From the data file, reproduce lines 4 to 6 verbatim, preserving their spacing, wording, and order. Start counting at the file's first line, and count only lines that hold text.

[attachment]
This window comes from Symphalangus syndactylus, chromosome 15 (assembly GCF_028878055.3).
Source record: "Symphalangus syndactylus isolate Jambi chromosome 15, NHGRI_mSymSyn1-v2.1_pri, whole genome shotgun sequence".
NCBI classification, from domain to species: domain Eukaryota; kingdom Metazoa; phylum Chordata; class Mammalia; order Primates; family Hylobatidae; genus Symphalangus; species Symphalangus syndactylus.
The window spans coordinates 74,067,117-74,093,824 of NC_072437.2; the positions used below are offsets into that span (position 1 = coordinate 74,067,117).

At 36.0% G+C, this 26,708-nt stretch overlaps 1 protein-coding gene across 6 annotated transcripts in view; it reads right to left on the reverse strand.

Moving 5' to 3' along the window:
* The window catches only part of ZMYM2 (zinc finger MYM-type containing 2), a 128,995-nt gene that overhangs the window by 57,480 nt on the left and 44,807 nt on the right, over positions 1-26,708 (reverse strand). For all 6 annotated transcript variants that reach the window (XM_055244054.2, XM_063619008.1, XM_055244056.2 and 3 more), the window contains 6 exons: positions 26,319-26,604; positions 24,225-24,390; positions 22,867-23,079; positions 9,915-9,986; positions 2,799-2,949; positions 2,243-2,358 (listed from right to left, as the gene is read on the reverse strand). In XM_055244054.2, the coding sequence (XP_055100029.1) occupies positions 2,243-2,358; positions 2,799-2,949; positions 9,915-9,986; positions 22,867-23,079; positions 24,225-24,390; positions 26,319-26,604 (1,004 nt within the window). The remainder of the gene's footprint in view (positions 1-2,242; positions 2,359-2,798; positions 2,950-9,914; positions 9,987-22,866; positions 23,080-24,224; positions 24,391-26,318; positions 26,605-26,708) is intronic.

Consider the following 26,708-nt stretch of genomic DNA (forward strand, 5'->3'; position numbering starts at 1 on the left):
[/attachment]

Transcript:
The window spans coordinates 74,067,117-74,093,824 of NC_072437.2; the positions used below are offsets into that span (position 1 = coordinate 74,067,117).

At 36.0% G+C, this 26,708-nt stretch overlaps 1 protein-coding gene across 6 annotated transcripts in view; it reads right to left on the reverse strand.

Moving 5' to 3' along the window: